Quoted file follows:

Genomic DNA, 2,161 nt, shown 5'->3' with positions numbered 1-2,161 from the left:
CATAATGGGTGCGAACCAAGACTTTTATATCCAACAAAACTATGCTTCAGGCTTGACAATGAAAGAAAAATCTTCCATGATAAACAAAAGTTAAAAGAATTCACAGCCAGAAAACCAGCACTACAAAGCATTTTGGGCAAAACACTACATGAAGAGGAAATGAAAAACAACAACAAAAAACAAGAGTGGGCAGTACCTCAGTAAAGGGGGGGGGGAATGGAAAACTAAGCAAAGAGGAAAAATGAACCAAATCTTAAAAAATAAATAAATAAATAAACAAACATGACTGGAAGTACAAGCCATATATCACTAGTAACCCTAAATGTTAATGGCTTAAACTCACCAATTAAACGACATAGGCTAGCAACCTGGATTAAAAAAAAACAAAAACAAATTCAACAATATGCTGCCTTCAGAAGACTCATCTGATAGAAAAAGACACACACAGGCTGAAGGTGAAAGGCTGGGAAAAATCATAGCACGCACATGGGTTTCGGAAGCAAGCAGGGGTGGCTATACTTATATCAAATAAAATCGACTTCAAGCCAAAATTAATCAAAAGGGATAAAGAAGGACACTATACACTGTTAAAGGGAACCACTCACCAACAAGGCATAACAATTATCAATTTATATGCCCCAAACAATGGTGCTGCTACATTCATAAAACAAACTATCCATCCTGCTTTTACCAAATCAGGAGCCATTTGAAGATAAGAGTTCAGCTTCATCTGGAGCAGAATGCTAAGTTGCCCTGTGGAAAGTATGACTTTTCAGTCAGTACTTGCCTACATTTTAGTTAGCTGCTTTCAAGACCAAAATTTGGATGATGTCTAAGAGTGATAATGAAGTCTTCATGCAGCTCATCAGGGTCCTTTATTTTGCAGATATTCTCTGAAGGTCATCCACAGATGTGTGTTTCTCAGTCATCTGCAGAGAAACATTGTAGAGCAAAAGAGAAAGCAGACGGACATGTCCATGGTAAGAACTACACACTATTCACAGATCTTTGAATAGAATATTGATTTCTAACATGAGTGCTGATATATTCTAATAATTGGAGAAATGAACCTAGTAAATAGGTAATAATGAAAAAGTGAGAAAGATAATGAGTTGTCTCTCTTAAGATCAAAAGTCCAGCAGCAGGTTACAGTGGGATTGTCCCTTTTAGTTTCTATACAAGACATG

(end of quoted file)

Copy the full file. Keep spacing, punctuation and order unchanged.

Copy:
Genomic DNA, 2,161 nt, shown 5'->3' with positions numbered 1-2,161 from the left:
CATAATGGGTGCGAACCAAGACTTTTATATCCAACAAAACTATGCTTCAGGCTTGACAATGAAAGAAAAATCTTCCATGATAAACAAAAGTTAAAAGAATTCACAGCCAGAAAACCAGCACTACAAAGCATTTTGGGCAAAACACTACATGAAGAGGAAATGAAAAACAACAACAAAAAACAAGAGTGGGCAGTACCTCAGTAAAGGGGGGGGGGAATGGAAAACTAAGCAAAGAGGAAAAATGAACCAAATCTTAAAAAATAAATAAATAAATAAACAAACATGACTGGAAGTACAAGCCATATATCACTAGTAACCCTAAATGTTAATGGCTTAAACTCACCAATTAAACGACATAGGCTAGCAACCTGGATTAAAAAAAAACAAAAACAAATTCAACAATATGCTGCCTTCAGAAGACTCATCTGATAGAAAAAGACACACACAGGCTGAAGGTGAAAGGCTGGGAAAAATCATAGCACGCACATGGGTTTCGGAAGCAAGCAGGGGTGGCTATACTTATATCAAATAAAATCGACTTCAAGCCAAAATTAATCAAAAGGGATAAAGAAGGACACTATACACTGTTAAAGGGAACCACTCACCAACAAGGCATAACAATTATCAATTTATATGCCCCAAACAATGGTGCTGCTACATTCATAAAACAAACTATCCATCCTGCTTTTACCAAATCAGGAGCCATTTGAAGATAAGAGTTCAGCTTCATCTGGAGCAGAATGCTAAGTTGCCCTGTGGAAAGTATGACTTTTCAGTCAGTACTTGCCTACATTTTAGTTAGCTGCTTTCAAGACCAAAATTTGGATGATGTCTAAGAGTGATAATGAAGTCTTCATGCAGCTCATCAGGGTCCTTTATTTTGCAGATATTCTCTGAAGGTCATCCACAGATGTGTGTTTCTCAGTCATCTGCAGAGAAACATTGTAGAGCAAAAGAGAAAGCAGACGGACATGTCCATGGTAAGAACTACACACTATTCACAGATCTTTGAATAGAATATTGATTTCTAACATGAGTGCTGATATATTCTAATAATTGGAGAAATGAACCTAGTAAATAGGTAATAATGAAAAAGTGAGAAAGATAATGAGTTGTCTCTCTTAAGATCAAAAGTCCAGCAGCAGGTTACAGTGGGATTGTCCCTTTTAGTTTCTATACAAGACATG